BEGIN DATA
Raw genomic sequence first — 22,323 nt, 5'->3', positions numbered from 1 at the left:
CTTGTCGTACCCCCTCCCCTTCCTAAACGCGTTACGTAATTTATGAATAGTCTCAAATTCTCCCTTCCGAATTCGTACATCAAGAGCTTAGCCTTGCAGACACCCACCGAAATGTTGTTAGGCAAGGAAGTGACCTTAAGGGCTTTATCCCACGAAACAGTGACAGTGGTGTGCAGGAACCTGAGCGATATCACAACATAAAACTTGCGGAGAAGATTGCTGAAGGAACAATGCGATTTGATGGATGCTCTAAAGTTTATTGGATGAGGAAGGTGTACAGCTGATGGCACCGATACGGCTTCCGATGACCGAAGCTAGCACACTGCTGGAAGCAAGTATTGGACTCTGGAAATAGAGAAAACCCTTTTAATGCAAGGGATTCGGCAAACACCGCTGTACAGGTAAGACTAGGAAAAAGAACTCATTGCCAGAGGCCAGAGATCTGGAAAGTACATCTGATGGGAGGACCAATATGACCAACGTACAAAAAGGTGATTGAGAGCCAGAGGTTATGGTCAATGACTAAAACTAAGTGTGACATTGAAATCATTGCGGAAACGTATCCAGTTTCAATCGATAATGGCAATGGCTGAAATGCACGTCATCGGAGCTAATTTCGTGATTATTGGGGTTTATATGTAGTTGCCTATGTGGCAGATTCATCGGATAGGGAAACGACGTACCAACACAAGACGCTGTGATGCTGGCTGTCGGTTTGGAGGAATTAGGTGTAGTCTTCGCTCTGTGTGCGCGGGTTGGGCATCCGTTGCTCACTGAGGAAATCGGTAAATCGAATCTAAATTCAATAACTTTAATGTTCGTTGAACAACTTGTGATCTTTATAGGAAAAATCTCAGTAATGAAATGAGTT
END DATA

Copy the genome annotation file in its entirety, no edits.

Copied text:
Raw genomic sequence first — 22,323 nt, 5'->3', positions numbered from 1 at the left:
CTTGTCGTACCCCCTCCCCTTCCTAAACGCGTTACGTAATTTATGAATAGTCTCAAATTCTCCCTTCCGAATTCGTACATCAAGAGCTTAGCCTTGCAGACACCCACCGAAATGTTGTTAGGCAAGGAAGTGACCTTAAGGGCTTTATCCCACGAAACAGTGACAGTGGTGTGCAGGAACCTGAGCGATATCACAACATAAAACTTGCGGAGAAGATTGCTGAAGGAACAATGCGATTTGATGGATGCTCTAAAGTTTATTGGATGAGGAAGGTGTACAGCTGATGGCACCGATACGGCTTCCGATGACCGAAGCTAGCACACTGCTGGAAGCAAGTATTGGACTCTGGAAATAGAGAAAACCCTTTTAATGCAAGGGATTCGGCAAACACCGCTGTACAGGTAAGACTAGGAAAAAGAACTCATTGCCAGAGGCCAGAGATCTGGAAAGTACATCTGATGGGAGGACCAATATGACCAACGTACAAAAAGGTGATTGAGAGCCAGAGGTTATGGTCAATGACTAAAACTAAGTGTGACATTGAAATCATTGCGGAAACGTATCCAGTTTCAATCGATAATGGCAATGGCTGAAATGCACGTCATCGGAGCTAATTTCGTGATTATTGGGGTTTATATGTAGTTGCCTATGTGGCAGATTCATCGGATAGGGAAACGACGTACCAACACAAGACGCTGTGATGCTGGCTGTCGGTTTGGAGGAATTAGGTGTAGTCTTCGCTCTGTGTGCGCGGGTTGGGCATCCGTTGCTCACTGAGGAAATCGGTAAATCGAATCTAAATTCAATAACTTTAATGTTCGTTGAACAACTTGTGATCTTTATAGGAAAAATCTCAGTAATGAAATGAGTT